Survey reveals A-level students to be rewarded up to £17,000 for exam success
Money, holidays, cars and laptops are amongst the top incentives being offered by parents to students awaiting exam results – with amounts ranging widely from £5 to a substantial £17,000.
But in what may come as bad news for some hopeful youngsters, the number of students being offered incentives this year has in fact halved since 2014 (32 per cent of males and 30 per cent of females have been incentivised this year, whilst 66 per cent of males / 58 per cent of females were offered rewards last year).
Commenting on the survey, Professor Paul Smith, Deputy Vice Chancellor at Leeds Beckett University, noted: “Intentionally tying incentives to specific outcomes, like higher exam grades, can be a tricky business. On the one hand, while parents will want to acknowledge the success of their children, it is important that incentives don’t detract from developing a real interest in the subject. Sadly, the evidence is that incentives often have the exact opposite effect and can undermine the intrinsic reason for wanting to study hard in the first place.
“Whatever situation they find themselves in after getting their A-level results, students are facing important decisions on their future and it is important that they don’t panic as there are plenty of options open to them. If students find themselves in a situation where they haven’t met the required grades for their chosen university place, it’s important to be prepared and make use of all the support available to choose what to do next.”
The survey, commissioned by Leeds Beckett in the run up to A-level results day, reveals that A*- B grades are most likely to be incentivised, with £100 per A grade and £50 per B/C the national average.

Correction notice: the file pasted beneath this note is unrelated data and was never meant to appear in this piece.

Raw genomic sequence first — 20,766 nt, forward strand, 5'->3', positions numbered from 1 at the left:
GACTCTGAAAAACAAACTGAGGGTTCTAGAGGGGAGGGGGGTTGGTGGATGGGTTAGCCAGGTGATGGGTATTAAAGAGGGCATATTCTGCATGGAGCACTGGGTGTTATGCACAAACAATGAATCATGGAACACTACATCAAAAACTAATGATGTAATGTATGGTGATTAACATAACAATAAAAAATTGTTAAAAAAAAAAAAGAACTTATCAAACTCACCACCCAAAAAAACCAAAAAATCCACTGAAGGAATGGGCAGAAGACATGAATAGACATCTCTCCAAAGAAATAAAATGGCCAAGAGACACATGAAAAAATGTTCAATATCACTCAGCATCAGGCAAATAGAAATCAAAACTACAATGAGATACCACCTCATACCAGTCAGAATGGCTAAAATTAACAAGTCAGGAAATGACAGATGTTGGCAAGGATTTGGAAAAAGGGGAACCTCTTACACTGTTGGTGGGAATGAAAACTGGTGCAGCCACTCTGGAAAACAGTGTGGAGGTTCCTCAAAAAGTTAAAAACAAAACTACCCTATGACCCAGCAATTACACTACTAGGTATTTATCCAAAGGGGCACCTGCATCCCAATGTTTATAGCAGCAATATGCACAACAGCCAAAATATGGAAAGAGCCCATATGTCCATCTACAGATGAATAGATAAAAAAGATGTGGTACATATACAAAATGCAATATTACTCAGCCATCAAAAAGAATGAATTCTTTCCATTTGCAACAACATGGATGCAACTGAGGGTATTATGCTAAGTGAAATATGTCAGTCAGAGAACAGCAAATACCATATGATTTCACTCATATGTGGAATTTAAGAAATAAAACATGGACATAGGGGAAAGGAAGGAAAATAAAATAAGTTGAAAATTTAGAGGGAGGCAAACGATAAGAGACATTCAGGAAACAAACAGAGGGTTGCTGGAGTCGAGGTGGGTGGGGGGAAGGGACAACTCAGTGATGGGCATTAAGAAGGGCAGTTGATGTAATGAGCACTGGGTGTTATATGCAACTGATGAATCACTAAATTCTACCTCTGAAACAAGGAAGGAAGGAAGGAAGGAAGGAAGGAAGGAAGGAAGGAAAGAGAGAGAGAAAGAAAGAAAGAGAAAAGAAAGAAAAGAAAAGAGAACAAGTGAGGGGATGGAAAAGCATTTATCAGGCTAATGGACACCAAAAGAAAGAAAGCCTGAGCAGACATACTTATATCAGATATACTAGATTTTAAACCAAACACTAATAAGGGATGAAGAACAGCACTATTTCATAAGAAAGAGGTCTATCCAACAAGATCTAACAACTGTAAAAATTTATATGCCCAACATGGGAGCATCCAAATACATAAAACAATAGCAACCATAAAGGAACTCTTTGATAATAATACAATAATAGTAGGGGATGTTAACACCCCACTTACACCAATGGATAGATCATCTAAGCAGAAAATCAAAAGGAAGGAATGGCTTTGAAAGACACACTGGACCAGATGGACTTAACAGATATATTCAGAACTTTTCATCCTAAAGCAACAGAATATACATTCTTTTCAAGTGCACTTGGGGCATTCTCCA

Girls are being offered an average of £132 more than boys this year – a change from last year where males benefitted by £60 more than their female counterparts for performing well. Those from London are the most likely to be offered incentives for exam success (46 per cent), while Yorkshire lands at the bottom of the table at only 19 per cent.
The top five incentives offered this year are:
- Money (21.4 per cent)
- Meal (5.8 per cent)
- Laptop (5.4 per cent)
- Holiday (5 per cent)
- Car (4 per cent)
Other survey findings revealed:
- Over half (53 per cent) of A-level students will tell their mum about their results first – with only six per cent going to their dads
- However, dads in the South are thought to be the most valuable when it comes to advising their sons or daughters on what to do next
- Students will tend to go to their teachers for advice rather than their mums when it comes to the next step in their education journey (24 per cent v’s 16 per cent)
- Yorkshire and London students got the most valuable advice from teachers
- However, 33 per cent said they hadn’t received any advice at all when it came to career options following college or sixth form
- Half of students (53 per cent) said they would be unable to sleep the night before getting their results because of nerves
- Males (67 per cent) are more confident in their impending A-level results than females (53 per cent), but both are less positive than they were last year (72 per cent cited that they were confident this year versus 84 per cent in 2014) – perhaps because nearly 80 per cent of students admit to being distracted by social media during revising for their exams this year
- North East and Scotland are the most positive regions, while Yorkshire folk are a bit more cautious
- Scottish people are most likely to party the night away to celebrate their A-level results, while those in Wales and Yorkshire prefer a more sedate affair with family.
To find out more about courses offered by Leeds Beckett University in Clearing visit www.leedsbeckett.ac.uk/clearing